Saturday, November 28, 2020
Nov. 28, 2020

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Seven inmates test positive for COVID-19 at Clark County Jail

By , Columbian Breaking News Reporter
Published:

Seven cases of COVID-19 were confirmed this week among the Clark County Jail’s inmate population.

The jail said in a news release that the positive cases were “localized to one small housing unit.”

After the first inmate tested positive, the jail consulted with Clark County Public Health, and all inmates in the housing unit were tested for the virus, according to the jail.

“Those with positive results were transferred to the jail’s negative air flow medical housing area,” the news release says.

Separately, over the past two weeks, four staff members were also confirmed to have COVID-19. The employees are being treated and will return to work once they’re cleared by their doctors.

“We have been expecting an increase in COVID-19 cases in the inmate population as cases increase in the community,” Clark County Jail Chief Ric Bishop said.

Public Health is working closely with the jail to identify cases and take steps to ensure the virus does not spread to more inmates, according to Dr. Alan Melnick, Clark County health officer and Public Health director.

Criminal justice officials have met several times this year to discuss the inmate population at the jail and the steps needed to prevent them from getting the virus.

The group — which included Bishop, Clark County Prosecutor Tony Golik and Superior Court Judge Scott Collier, among others — started meeting in March to discuss ways to reduce the jail’s population as COVID-19 began affecting everyday life and institutional procedures here and nationwide. The population went from 601 on March 17 to 417 three days later, according to numbers provided by the jail.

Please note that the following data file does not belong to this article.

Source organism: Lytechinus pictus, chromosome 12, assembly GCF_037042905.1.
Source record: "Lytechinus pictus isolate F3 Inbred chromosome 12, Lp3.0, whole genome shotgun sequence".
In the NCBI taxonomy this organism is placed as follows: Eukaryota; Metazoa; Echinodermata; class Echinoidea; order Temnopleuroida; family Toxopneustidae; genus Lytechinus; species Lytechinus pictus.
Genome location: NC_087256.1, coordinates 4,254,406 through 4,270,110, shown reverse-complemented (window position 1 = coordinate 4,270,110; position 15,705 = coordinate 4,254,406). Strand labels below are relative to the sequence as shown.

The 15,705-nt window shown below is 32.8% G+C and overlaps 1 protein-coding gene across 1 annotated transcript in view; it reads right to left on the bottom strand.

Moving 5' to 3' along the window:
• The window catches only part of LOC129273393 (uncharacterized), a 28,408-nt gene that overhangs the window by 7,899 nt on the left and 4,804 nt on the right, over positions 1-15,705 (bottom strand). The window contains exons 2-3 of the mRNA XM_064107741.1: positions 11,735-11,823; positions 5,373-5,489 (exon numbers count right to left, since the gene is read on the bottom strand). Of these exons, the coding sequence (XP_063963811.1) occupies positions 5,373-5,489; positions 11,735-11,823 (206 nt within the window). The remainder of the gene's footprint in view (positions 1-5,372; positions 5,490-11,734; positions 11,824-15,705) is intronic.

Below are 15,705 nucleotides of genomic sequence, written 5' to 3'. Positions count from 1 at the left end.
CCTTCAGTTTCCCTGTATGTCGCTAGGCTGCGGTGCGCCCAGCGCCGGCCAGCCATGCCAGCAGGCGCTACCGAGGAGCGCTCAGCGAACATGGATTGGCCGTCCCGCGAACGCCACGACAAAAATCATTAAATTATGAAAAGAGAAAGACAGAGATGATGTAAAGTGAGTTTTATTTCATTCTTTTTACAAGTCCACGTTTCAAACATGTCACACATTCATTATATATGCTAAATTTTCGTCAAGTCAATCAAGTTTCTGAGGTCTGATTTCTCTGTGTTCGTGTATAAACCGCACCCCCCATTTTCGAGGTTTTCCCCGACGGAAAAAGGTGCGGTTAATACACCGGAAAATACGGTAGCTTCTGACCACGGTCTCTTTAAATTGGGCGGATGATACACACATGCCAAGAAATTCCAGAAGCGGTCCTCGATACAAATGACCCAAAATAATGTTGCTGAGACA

General criteria were established for the types of crimes and cases assessed for potential release into pretrial supervision. The criteria includes nonviolent cases, such as drug and property crimes. No cases involving sex offenses are reviewed, and generally, no domestic violence cases meet the criteria.

Bishop previously said social distancing was the primary concern. Having fewer people housed spreads out the population, to distance them in compliance with Centers for Disease Control and Prevention recommendations.

In mid-March, the facility housed 313 inmates at one point, a low not seen by Bishop since 1985. The releases allowed the jail to avoid an outbreak, unlike other facilities nationwide, Bishop said. By Nov. 3, at least 169,286 people in prison had tested positive for the illness, a 5 percent increase from the week before, according to The Marshall Project.

Clark County Jail’s total population fluctuated around 350 inmates for months.

But the population started to creep back up. Sheriff Chuck Atkins said he  noticed the population was climbing in August. On Thursday, an inmate roster posted online showed 442 inmates being housed at the jail.

Bishop said in an email that he could not comment on whether the larger population was partly to blame for this week’s outbreak, stating epidemiology is out of his area of expertise.

“I can say we continue to take proper precautions as outlined in the Center for Disease Control on Management of COVID-19 in Correctional and Detention Facilities. In addition, we also work closely with (Public Health) and our contract medical provider,” Bishop said.

Officials met in mid-September to explore solutions for the increased population. The consensus at the end of the meeting was that the sheriff’s office would begin filling positions left vacant since March. Once it has the employees, the current course of action calls for the use of the county’s Jail Work Center, a 100-bed, minimum-security facility that remains open but has not been used for housing for five months. Not all of the vacancies need to be filled to use the work center.

Bishop said he and other jail officials will have a work session with the county Dec. 2 to discuss the work center’s possible use, as well as other jail-related matters.

It is critical that the jail and other correctional facilities statewide once again reduce their inmate populations, said Jaime Hawk, the legal strategy director of ACLU Washington’s Smart Justice campaign.

“We’re nowhere near done with COVID, and there are new people coming into the jail, staff coming and going from the community as cases continue to rise, so it’s important that population be significantly reduced,” Hawk said.

The ACLU does not have the data for Clark County, but elsewhere in the state, prosecutors are asking for bail in cases and people aren’t being released for alleged offenses that they may have been released on a few months ago, Hawk said.

“It’s not being taken as urgent of a matter despite the (COVID-19) numbers going up,” she said.

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